ll levels of government are at risk of being overwhelmed by Canada’s growing senior population and the health system’s inability to meet their needs. A national plan to deal with health care for seniors should be high on the agenda for Canada's premiers. The Mental Health Commission of Canada reported that family caregivers in Canada are experiencing extreme stress. Among those aged 15 and over who provide care to an immediate family member with a chronic condition, 16.5 per cent reported very high levels of stress.
Some 35 per cent of the workforce is providing care to a relative or friend, accounting for an annual loss in productivity of $1.3 billion. Statistics Canada reports that family caregivers contribute an estimated $5 billion of unpaid labour to the health-care system. As our country’s older population grows, the need for care will only multiply. Recent Nanos public opinion polls conducted for the Canadian Medical Association and the Canadian Nurses Association found that an overwhelming majority of Canadians want the federal parties to improve financial support to family caregivers and to make seniors’ care part of their election platforms.
The tumbling dollar and sagging oil prices may now be getting the headlines but the real story,
however, is how our municipal, provincial and federal treasuries are at risk of being overwhelmed by Canada’s growing senior population and the health-care system’s inability to meet the demand.
The federal government has made a start with the creation of the Employer Panel for Caregivers and the Family Caregiver Tax Credit. However, it must do more to make a meaningful difference in the lives of Canadians caring for family members. For example, making the caregiver tax credit refundable would help mitigate care costs such as paying out of pocket for prescriptions, groceries and personal care items or taking time off work for medical appointments. Until all levels of government come together to form a comprehensive plan-a Canadian seniors’ strategy, piecemeal initiatives will have a limited impact.
In a way, our generation has become a victim of our own success. Progress and innovation in
medicine mean Canadians are living longer. At the same time, more people are living with chronic diseases that complicate both their health status and the treatment they need. Treatment of chronic diseases consumes 67 per cent of all direct health-care costs. Chronic disease is the main reason seniors require health care. In 2011, between 74 and 90 per cent of Canada’s seniors suffered from at least one chronic condition, while nearly one-quarter had two or more. These conditions jeopardize a person’s ability to live independently at home. On any given day in Canada, “alternative level of care” patients—that is, patients approved for hospital discharge who cannot access appropriate post-hospital care— occupy about 7,500 beds.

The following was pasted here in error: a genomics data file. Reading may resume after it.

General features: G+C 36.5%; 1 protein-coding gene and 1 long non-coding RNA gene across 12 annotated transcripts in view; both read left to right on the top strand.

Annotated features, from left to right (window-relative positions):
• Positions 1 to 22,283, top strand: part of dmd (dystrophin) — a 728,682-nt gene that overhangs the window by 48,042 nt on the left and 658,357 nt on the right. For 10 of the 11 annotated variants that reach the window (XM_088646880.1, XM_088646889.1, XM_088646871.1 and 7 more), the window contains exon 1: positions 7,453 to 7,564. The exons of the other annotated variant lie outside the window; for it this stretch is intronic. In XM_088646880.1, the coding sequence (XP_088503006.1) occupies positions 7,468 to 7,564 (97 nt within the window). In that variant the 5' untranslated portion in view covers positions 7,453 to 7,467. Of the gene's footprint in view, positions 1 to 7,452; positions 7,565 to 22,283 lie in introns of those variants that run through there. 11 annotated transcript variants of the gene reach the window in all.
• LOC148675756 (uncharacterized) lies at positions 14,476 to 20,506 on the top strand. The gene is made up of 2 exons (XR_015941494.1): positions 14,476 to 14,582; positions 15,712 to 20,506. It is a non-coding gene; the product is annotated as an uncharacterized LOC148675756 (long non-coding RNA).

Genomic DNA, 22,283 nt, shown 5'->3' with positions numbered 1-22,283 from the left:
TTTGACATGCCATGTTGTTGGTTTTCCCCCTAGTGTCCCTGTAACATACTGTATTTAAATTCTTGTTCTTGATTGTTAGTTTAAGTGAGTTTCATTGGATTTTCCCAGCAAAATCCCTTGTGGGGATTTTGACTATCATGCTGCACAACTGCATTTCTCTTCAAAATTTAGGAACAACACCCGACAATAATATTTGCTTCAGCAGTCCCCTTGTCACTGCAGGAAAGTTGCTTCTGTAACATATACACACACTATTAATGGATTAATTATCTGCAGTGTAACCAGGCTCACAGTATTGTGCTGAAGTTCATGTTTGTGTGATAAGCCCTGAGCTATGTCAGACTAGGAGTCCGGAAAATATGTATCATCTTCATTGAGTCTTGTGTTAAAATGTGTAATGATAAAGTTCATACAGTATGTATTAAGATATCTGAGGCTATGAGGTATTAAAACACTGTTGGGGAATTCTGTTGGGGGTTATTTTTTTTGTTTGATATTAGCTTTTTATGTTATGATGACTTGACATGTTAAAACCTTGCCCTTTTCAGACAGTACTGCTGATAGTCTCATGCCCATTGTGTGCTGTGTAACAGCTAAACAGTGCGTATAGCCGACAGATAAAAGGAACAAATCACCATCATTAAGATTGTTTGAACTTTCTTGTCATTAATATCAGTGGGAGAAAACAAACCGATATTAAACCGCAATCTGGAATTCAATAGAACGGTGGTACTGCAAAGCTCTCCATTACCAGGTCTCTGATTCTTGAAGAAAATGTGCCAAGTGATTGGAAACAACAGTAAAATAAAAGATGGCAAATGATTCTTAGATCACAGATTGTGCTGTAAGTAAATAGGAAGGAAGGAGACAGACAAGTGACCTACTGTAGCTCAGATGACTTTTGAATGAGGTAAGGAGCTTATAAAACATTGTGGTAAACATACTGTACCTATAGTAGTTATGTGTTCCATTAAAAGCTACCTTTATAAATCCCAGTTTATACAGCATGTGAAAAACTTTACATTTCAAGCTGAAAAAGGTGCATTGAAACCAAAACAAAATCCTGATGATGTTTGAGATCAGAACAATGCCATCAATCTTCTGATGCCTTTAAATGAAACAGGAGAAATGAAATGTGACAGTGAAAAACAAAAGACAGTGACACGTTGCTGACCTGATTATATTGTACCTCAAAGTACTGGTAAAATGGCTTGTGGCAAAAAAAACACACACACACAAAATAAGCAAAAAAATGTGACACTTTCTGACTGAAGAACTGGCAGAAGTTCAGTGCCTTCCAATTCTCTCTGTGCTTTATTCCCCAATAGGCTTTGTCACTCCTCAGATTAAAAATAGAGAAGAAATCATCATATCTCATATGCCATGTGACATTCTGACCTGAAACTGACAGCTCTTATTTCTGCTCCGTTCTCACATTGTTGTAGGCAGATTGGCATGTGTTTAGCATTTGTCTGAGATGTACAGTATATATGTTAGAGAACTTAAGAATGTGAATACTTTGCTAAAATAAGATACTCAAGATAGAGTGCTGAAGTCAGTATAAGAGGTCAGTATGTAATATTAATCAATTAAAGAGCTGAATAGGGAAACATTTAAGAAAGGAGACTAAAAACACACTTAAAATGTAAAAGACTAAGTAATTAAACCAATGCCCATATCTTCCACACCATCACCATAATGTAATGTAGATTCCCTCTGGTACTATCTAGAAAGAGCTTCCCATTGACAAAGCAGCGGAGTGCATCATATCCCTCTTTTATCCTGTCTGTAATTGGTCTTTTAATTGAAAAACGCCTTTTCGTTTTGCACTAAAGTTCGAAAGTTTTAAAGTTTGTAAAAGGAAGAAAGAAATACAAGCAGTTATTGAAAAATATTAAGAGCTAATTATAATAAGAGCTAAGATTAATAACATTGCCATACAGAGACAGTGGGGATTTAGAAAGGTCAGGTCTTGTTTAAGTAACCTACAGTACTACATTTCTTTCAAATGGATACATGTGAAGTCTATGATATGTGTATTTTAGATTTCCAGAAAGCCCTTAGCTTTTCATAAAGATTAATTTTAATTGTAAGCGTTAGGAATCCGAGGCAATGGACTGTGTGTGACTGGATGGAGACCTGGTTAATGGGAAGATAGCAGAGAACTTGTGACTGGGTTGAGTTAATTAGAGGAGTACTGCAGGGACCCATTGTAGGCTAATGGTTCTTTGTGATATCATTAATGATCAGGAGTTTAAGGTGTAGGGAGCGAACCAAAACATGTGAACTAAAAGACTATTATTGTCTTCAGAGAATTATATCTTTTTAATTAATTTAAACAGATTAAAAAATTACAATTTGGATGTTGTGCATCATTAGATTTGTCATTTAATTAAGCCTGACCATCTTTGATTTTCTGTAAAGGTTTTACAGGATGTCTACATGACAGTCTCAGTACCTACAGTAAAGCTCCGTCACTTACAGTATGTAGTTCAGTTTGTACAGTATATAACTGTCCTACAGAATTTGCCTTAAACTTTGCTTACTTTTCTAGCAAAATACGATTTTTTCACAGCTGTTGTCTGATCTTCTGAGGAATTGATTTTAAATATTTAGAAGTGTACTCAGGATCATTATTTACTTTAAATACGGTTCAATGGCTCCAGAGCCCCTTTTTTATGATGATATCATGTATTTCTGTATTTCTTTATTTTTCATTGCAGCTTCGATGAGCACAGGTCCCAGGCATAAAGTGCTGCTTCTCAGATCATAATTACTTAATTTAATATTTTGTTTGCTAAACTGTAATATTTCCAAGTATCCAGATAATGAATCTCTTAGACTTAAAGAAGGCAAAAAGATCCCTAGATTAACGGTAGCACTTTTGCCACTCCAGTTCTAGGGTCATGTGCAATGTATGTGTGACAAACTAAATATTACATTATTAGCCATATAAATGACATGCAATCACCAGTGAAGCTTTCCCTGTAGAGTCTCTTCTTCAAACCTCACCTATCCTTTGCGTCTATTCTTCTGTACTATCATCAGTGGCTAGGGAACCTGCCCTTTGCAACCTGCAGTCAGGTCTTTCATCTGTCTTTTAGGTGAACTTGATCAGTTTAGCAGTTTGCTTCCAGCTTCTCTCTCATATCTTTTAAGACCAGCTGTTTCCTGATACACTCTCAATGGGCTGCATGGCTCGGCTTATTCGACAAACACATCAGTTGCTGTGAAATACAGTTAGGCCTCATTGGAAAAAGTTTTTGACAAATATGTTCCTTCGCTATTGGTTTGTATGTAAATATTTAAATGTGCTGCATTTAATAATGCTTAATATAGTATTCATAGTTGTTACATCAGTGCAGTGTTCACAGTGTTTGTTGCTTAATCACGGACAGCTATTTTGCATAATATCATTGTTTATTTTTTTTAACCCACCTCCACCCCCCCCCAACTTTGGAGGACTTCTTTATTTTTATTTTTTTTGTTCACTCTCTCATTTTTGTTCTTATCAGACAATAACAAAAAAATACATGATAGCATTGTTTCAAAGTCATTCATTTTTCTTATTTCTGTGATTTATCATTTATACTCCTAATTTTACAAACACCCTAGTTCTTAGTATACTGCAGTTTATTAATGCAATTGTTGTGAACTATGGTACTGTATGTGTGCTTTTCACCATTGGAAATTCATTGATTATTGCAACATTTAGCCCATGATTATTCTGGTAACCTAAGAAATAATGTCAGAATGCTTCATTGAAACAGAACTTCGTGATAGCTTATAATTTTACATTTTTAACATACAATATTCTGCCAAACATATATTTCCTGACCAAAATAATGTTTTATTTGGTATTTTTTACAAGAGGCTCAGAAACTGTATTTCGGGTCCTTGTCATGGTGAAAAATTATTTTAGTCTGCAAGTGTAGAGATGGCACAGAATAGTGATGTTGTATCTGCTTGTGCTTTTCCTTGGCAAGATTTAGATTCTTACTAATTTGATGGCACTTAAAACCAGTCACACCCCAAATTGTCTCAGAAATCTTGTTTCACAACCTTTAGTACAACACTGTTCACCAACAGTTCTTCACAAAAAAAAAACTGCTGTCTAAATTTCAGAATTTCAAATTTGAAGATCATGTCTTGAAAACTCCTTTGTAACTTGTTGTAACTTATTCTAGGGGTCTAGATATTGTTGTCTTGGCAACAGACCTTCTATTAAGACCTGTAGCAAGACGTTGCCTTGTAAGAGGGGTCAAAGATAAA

Hospitals are routinely forced into a state of overcapacity called “code gridlock” in which patient flow grinds to a halt, elective surgeries are cancelled and transfers are put on hold. Code Gridlock is every bit as ominous as it sounds. When a hospital reaches and exceeds its capacity, these two words go out on pagers and smart phones to physicians, administrators, nurses and support staff in hospitals all over Canada. Code Gridlock means that the hospital is so full that patients can't move. Patients in emergency can't go upstairs to a bed because the beds are full. Sometimes ambulances can't offload patients into ER because it is packed—even in the hallways.
Elective surgeries are cancelled. Transfers from the region are put on hold. Patient flow, as we call it, has ground to a halt. If you are in a car accident or have a heart attack, our health-care system can effectively mobilize world-class acute health-care services. But the system is woefully inadequate and under-resourced to properly prevent, manage or treat the long-term and chronic health problems facing most of our over 65 population. Too often, seniors who could and should be getting better are languishing in hospitals when more efficient and effective care could be delivered in their homes or in a long-term care facility. It costs $1,000 to keep a person in a hospital bed for a day.
Long-term care costs $130 a day. Home care (excluding the economic costs of caregivers looking after relatives) costs $55. That translates to approximately $2.3 billion a year that could be better spent in the health-care system with some strategic thinking and investing. This country as we know it today was, in fact, built by our seniors—by our own mothers and fathers, aunts and uncles and grandparents. Canada’s health-care providers are determined and committed to prioritizing and improving their health. We expect the same of our country’s leaders. We ask that a comprehensive healthy ageing and seniors’ care strategy be at the top of the agenda for the premiers.
Canada’s 5.2 million seniors represent almost 15 per cent of the population but account for almost half of all health costs. By 2036, the 65-plus group will account for a quarter of the population, and those over 85 will quadruple. If nothing changes in our health system, seniors will account for 59 per cent of our health costs in 2031. Can our universal health care system remain sustainable? It won’t unless we start rethinking seniors care and how it affects the overall system.